For the Eye-waters, I conceived them more strongly tersive, and clearing the Eyes; and they had a rough smartness, as if they carryed Sand or Gravel into the Eye.
I have known and try'd three or four healing Fountains of late discovery, or of no old fame that I could hear of.
I did once put rich Marle[errata 1] for some days in a vessel of water; to try whether the water would acquire a healing vertue; but my Experiments were interrupted. I had in my thoughts many other ways of Tryal; which may resume hereafter.
This comes from the same hand as follows;
I formerly mention'd to you, that, if that Pool of Mr. Philip's, which seems to be of Vitriolate-water, were on my ground, I would drain it, and search the head of the Spring, pursuing the source, till I could well discern, through what lay of Earth or Gravel it does pass. Now I shall tell you, that I have taken order for the further tryal of the said Water, by boiling a greater quantity in a Furnace, &c. But just as we were in readiness for the tryal, a stream of Rain-water fell into the Pool, and so discourag'd us for the present. I have also taken a course to turn the falling Waters aside, and to drain the Pool, that we may see, what the Native Springs (whether one or more) may be. Of which more hereafter.
I wish (so he goes on) we had a full Accompt of our Salt-Springs at Droyt-wych near Worcester, and at Nant-wych in Cheshire (what other Salt-Springs we have in England, I know not:) It should be inquired, at what distance they are from the Seas, or from Salt-fluxes, from Hills, and how deep in the Vales? What the weight? Whether in droughts or long Frosts the proportion of Salt or weight increaseth? Whether the Earth near the Springs, or in their passage hath any peculiar ferment, or produceth a blackishness, if it rests, after it is well drained.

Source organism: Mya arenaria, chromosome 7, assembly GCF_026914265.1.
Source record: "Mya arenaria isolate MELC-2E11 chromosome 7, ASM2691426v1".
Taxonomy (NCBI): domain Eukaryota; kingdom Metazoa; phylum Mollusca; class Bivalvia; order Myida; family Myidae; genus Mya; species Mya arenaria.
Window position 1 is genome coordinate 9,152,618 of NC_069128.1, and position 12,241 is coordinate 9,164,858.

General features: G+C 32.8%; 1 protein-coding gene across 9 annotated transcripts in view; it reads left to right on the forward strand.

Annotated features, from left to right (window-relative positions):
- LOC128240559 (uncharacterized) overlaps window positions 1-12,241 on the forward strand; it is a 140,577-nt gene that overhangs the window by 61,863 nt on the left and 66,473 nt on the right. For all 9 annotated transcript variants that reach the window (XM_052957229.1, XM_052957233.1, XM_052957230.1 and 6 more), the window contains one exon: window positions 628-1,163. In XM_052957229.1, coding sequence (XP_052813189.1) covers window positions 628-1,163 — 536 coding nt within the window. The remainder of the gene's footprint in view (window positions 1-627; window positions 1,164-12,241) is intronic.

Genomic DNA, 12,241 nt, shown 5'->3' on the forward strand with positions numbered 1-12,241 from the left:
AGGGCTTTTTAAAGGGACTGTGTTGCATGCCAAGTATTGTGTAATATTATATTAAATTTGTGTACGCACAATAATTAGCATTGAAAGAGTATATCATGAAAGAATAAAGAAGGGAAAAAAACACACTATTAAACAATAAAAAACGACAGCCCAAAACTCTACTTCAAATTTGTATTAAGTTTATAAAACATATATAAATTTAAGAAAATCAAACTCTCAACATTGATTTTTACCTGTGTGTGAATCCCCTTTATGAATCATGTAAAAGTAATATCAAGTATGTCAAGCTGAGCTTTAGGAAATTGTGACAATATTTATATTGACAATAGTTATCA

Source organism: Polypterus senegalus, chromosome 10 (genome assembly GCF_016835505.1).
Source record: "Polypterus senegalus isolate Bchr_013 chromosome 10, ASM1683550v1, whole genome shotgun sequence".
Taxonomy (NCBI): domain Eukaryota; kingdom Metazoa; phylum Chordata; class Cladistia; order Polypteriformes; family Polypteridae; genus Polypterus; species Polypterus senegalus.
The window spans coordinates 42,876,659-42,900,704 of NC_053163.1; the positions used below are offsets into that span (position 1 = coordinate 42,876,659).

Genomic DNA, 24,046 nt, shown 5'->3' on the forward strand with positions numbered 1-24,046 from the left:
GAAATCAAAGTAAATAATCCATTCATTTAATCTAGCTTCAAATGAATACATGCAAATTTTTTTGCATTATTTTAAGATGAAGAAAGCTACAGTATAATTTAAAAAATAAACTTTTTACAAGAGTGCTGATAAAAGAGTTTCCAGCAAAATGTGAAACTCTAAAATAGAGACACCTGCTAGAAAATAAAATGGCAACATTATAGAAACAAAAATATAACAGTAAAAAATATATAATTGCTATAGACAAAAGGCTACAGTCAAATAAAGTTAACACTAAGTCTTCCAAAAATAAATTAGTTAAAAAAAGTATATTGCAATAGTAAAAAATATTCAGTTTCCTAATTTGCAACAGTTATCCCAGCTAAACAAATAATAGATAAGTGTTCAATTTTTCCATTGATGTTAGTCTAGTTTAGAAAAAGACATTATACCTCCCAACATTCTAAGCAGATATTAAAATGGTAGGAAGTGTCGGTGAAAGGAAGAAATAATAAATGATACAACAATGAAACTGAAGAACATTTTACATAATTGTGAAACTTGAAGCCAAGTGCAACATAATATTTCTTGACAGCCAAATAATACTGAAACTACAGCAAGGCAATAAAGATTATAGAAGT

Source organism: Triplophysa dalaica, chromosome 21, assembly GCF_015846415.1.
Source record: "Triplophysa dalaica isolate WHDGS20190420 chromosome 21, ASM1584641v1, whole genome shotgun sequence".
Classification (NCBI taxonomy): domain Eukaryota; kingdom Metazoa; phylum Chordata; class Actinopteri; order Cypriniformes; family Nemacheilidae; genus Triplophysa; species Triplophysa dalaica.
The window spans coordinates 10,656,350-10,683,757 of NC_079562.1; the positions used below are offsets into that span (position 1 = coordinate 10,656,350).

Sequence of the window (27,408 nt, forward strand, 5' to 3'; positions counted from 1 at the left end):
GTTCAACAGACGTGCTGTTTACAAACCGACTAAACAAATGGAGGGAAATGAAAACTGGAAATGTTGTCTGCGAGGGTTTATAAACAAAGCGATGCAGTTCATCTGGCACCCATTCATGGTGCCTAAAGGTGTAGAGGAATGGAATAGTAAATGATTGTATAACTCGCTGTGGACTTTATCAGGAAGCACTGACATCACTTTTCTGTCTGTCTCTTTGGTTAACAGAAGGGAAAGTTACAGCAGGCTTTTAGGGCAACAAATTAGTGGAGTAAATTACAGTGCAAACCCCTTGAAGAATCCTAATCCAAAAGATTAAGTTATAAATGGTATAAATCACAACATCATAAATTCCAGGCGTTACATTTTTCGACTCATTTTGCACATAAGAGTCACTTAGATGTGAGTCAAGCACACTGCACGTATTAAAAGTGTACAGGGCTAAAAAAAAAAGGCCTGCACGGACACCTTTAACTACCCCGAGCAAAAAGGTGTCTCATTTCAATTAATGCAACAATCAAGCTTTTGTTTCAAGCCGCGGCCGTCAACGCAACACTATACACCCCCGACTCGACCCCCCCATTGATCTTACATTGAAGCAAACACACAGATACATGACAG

Inquiries for Turky.
Though many Relations and Descriptions of Turky be extant in Print, yet they leave in many a desire of fuller information in the following particulars, lately drawn up, for the most part by Mr. H. and recommended to an Ingenious Gentleman, bound for that Country; and desired also to be taken notice off by others, that may have occasion to visit the same.
*Rusma is a kind of Earth, used in Turky to take away hair. 1.In what part of Turky the * Rusma is to be found; and in what quantity? Whether the Turks employ it to any other Uses, besides that of the taking away of Hair? Whether there be differing kinds of it? How it is used to take off hair, and how to get store of it.